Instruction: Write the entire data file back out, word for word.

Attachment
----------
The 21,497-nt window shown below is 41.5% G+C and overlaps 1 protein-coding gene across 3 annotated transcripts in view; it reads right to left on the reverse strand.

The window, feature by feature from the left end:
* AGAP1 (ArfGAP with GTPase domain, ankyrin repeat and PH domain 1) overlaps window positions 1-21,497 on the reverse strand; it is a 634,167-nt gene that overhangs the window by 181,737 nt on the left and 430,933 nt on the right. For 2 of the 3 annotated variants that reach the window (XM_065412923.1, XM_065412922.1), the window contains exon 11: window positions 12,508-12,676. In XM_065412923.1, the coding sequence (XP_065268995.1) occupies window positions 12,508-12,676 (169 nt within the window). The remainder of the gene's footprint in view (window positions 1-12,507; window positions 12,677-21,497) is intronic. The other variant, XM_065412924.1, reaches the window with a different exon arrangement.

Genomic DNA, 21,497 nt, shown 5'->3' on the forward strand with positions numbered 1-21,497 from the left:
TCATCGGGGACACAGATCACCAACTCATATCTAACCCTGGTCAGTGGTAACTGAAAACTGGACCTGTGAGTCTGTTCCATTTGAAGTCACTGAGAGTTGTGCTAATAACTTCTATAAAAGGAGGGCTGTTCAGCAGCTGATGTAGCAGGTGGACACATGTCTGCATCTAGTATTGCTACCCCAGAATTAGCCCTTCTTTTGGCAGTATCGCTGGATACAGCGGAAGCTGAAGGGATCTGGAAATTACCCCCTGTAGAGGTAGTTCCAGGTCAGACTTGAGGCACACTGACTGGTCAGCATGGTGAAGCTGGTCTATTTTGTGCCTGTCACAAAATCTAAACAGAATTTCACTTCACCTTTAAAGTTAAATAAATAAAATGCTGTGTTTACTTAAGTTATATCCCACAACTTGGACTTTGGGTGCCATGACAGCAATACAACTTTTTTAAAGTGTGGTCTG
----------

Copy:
The 21,497-nt window shown below is 41.5% G+C and overlaps 1 protein-coding gene across 3 annotated transcripts in view; it reads right to left on the reverse strand.

The window, feature by feature from the left end:
* AGAP1 (ArfGAP with GTPase domain, ankyrin repeat and PH domain 1) overlaps window positions 1-21,497 on the reverse strand; it is a 634,167-nt gene that overhangs the window by 181,737 nt on the left and 430,933 nt on the right. For 2 of the 3 annotated variants that reach the window (XM_065412923.1, XM_065412922.1), the window contains exon 11: window positions 12,508-12,676. In XM_065412923.1, the coding sequence (XP_065268995.1) occupies window positions 12,508-12,676 (169 nt within the window). The remainder of the gene's footprint in view (window positions 1-12,507; window positions 12,677-21,497) is intronic. The other variant, XM_065412924.1, reaches the window with a different exon arrangement.

Genomic DNA, 21,497 nt, shown 5'->3' on the forward strand with positions numbered 1-21,497 from the left:
TCATCGGGGACACAGATCACCAACTCATATCTAACCCTGGTCAGTGGTAACTGAAAACTGGACCTGTGAGTCTGTTCCATTTGAAGTCACTGAGAGTTGTGCTAATAACTTCTATAAAAGGAGGGCTGTTCAGCAGCTGATGTAGCAGGTGGACACATGTCTGCATCTAGTATTGCTACCCCAGAATTAGCCCTTCTTTTGGCAGTATCGCTGGATACAGCGGAAGCTGAAGGGATCTGGAAATTACCCCCTGTAGAGGTAGTTCCAGGTCAGACTTGAGGCACACTGACTGGTCAGCATGGTGAAGCTGGTCTATTTTGTGCCTGTCACAAAATCTAAACAGAATTTCACTTCACCTTTAAAGTTAAATAAATAAAATGCTGTGTTTACTTAAGTTATATCCCACAACTTGGACTTTGGGTGCCATGACAGCAATACAACTTTTTTAAAGTGTGGTCTG